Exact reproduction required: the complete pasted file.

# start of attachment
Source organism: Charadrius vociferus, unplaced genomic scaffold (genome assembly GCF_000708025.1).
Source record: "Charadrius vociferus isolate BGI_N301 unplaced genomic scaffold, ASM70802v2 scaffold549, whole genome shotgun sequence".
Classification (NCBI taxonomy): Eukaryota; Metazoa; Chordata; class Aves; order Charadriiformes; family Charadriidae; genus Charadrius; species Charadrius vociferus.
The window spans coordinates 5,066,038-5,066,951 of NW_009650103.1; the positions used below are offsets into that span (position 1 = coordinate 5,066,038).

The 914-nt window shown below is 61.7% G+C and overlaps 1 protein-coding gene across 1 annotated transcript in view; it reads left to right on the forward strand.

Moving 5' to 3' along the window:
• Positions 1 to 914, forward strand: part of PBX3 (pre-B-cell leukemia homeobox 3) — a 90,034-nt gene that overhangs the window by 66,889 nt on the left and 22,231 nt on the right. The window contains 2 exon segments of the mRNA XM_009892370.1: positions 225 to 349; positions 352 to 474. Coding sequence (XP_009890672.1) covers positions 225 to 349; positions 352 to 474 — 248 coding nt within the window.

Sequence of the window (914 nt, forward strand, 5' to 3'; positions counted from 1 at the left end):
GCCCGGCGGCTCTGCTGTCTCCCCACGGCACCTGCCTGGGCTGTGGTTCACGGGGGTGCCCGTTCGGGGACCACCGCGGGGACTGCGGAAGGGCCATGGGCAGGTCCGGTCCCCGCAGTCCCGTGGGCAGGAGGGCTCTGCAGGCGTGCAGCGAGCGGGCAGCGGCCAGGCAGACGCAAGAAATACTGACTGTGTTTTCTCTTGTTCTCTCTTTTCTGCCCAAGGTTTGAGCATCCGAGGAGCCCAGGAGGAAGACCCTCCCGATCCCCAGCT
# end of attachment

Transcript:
Source organism: Charadrius vociferus, unplaced genomic scaffold (genome assembly GCF_000708025.1).
Source record: "Charadrius vociferus isolate BGI_N301 unplaced genomic scaffold, ASM70802v2 scaffold549, whole genome shotgun sequence".
Classification (NCBI taxonomy): Eukaryota; Metazoa; Chordata; class Aves; order Charadriiformes; family Charadriidae; genus Charadrius; species Charadrius vociferus.
The window spans coordinates 5,066,038-5,066,951 of NW_009650103.1; the positions used below are offsets into that span (position 1 = coordinate 5,066,038).

The 914-nt window shown below is 61.7% G+C and overlaps 1 protein-coding gene across 1 annotated transcript in view; it reads left to right on the forward strand.

Moving 5' to 3' along the window:
• Positions 1 to 914, forward strand: part of PBX3 (pre-B-cell leukemia homeobox 3) — a 90,034-nt gene that overhangs the window by 66,889 nt on the left and 22,231 nt on the right. The window contains 2 exon segments of the mRNA XM_009892370.1: positions 225 to 349; positions 352 to 474. Coding sequence (XP_009890672.1) covers positions 225 to 349; positions 352 to 474 — 248 coding nt within the window.

Sequence of the window (914 nt, forward strand, 5' to 3'; positions counted from 1 at the left end):
GCCCGGCGGCTCTGCTGTCTCCCCACGGCACCTGCCTGGGCTGTGGTTCACGGGGGTGCCCGTTCGGGGACCACCGCGGGGACTGCGGAAGGGCCATGGGCAGGTCCGGTCCCCGCAGTCCCGTGGGCAGGAGGGCTCTGCAGGCGTGCAGCGAGCGGGCAGCGGCCAGGCAGACGCAAGAAATACTGACTGTGTTTTCTCTTGTTCTCTCTTTTCTGCCCAAGGTTTGAGCATCCGAGGAGCCCAGGAGGAAGACCCTCCCGATCCCCAGCT